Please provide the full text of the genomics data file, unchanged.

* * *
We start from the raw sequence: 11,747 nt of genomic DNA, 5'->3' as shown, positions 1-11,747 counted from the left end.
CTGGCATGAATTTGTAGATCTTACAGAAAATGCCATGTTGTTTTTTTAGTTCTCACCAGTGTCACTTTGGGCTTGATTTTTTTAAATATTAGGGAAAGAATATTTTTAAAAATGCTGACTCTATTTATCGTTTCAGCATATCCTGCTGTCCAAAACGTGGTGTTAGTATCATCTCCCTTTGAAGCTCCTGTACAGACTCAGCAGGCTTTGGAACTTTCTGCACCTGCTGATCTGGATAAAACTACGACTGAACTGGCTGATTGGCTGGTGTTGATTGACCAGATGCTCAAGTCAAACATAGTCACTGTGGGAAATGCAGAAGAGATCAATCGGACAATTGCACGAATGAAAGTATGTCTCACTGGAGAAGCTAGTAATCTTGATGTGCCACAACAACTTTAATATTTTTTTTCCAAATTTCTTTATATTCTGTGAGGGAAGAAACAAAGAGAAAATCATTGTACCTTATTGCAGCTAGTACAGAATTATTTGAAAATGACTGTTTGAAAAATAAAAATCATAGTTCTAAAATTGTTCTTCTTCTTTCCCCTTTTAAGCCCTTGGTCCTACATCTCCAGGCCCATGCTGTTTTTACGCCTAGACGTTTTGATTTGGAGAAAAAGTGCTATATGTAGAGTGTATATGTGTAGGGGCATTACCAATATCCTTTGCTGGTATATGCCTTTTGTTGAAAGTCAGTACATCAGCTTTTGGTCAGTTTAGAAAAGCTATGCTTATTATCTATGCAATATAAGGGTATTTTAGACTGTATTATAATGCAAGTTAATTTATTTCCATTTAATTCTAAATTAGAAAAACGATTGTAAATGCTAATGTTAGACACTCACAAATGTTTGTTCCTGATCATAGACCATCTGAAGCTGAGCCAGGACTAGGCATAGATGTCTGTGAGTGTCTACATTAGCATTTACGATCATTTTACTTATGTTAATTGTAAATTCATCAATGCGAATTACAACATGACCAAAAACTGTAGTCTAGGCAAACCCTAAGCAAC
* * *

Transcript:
We start from the raw sequence: 11,747 nt of genomic DNA, 5'->3' as shown, positions 1-11,747 counted from the left end.
CTGGCATGAATTTGTAGATCTTACAGAAAATGCCATGTTGTTTTTTTAGTTCTCACCAGTGTCACTTTGGGCTTGATTTTTTTAAATATTAGGGAAAGAATATTTTTAAAAATGCTGACTCTATTTATCGTTTCAGCATATCCTGCTGTCCAAAACGTGGTGTTAGTATCATCTCCCTTTGAAGCTCCTGTACAGACTCAGCAGGCTTTGGAACTTTCTGCACCTGCTGATCTGGATAAAACTACGACTGAACTGGCTGATTGGCTGGTGTTGATTGACCAGATGCTCAAGTCAAACATAGTCACTGTGGGAAATGCAGAAGAGATCAATCGGACAATTGCACGAATGAAAGTATGTCTCACTGGAGAAGCTAGTAATCTTGATGTGCCACAACAACTTTAATATTTTTTTTCCAAATTTCTTTATATTCTGTGAGGGAAGAAACAAAGAGAAAATCATTGTACCTTATTGCAGCTAGTACAGAATTATTTGAAAATGACTGTTTGAAAAATAAAAATCATAGTTCTAAAATTGTTCTTCTTCTTTCCCCTTTTAAGCCCTTGGTCCTACATCTCCAGGCCCATGCTGTTTTTACGCCTAGACGTTTTGATTTGGAGAAAAAGTGCTATATGTAGAGTGTATATGTGTAGGGGCATTACCAATATCCTTTGCTGGTATATGCCTTTTGTTGAAAGTCAGTACATCAGCTTTTGGTCAGTTTAGAAAAGCTATGCTTATTATCTATGCAATATAAGGGTATTTTAGACTGTATTATAATGCAAGTTAATTTATTTCCATTTAATTCTAAATTAGAAAAACGATTGTAAATGCTAATGTTAGACACTCACAAATGTTTGTTCCTGATCATAGACCATCTGAAGCTGAGCCAGGACTAGGCATAGATGTCTGTGAGTGTCTACATTAGCATTTACGATCATTTTACTTATGTTAATTGTAAATTCATCAATGCGAATTACAACATGACCAAAAACTGTAGTCTAGGCAAACCCTAAGCAAC